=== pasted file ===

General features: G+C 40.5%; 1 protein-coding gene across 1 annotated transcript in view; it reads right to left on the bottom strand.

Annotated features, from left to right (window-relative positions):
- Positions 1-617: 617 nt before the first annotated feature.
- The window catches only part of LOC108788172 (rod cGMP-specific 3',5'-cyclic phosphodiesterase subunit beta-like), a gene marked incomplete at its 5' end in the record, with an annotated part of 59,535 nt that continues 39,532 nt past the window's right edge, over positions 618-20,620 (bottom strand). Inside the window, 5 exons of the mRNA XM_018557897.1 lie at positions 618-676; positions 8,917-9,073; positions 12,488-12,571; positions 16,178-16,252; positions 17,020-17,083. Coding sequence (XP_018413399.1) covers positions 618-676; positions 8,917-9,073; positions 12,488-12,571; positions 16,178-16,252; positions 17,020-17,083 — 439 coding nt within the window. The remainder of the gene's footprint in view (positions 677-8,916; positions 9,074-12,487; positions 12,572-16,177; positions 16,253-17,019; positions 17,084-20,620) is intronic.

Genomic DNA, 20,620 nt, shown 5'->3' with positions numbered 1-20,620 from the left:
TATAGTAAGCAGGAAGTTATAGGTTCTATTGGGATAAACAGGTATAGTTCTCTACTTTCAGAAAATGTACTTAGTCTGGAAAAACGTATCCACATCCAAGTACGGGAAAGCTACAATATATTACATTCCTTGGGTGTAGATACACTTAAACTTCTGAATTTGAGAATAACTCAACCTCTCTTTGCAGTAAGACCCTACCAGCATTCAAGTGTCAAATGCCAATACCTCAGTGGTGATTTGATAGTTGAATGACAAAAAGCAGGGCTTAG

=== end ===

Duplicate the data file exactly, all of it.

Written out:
General features: G+C 40.5%; 1 protein-coding gene across 1 annotated transcript in view; it reads right to left on the bottom strand.

Annotated features, from left to right (window-relative positions):
- Positions 1-617: 617 nt before the first annotated feature.
- The window catches only part of LOC108788172 (rod cGMP-specific 3',5'-cyclic phosphodiesterase subunit beta-like), a gene marked incomplete at its 5' end in the record, with an annotated part of 59,535 nt that continues 39,532 nt past the window's right edge, over positions 618-20,620 (bottom strand). Inside the window, 5 exons of the mRNA XM_018557897.1 lie at positions 618-676; positions 8,917-9,073; positions 12,488-12,571; positions 16,178-16,252; positions 17,020-17,083. Coding sequence (XP_018413399.1) covers positions 618-676; positions 8,917-9,073; positions 12,488-12,571; positions 16,178-16,252; positions 17,020-17,083 — 439 coding nt within the window. The remainder of the gene's footprint in view (positions 677-8,916; positions 9,074-12,487; positions 12,572-16,177; positions 16,253-17,019; positions 17,084-20,620) is intronic.

Genomic DNA, 20,620 nt, shown 5'->3' with positions numbered 1-20,620 from the left:
TATAGTAAGCAGGAAGTTATAGGTTCTATTGGGATAAACAGGTATAGTTCTCTACTTTCAGAAAATGTACTTAGTCTGGAAAAACGTATCCACATCCAAGTACGGGAAAGCTACAATATATTACATTCCTTGGGTGTAGATACACTTAAACTTCTGAATTTGAGAATAACTCAACCTCTCTTTGCAGTAAGACCCTACCAGCATTCAAGTGTCAAATGCCAATACCTCAGTGGTGATTTGATAGTTGAATGACAAAAAGCAGGGCTTAG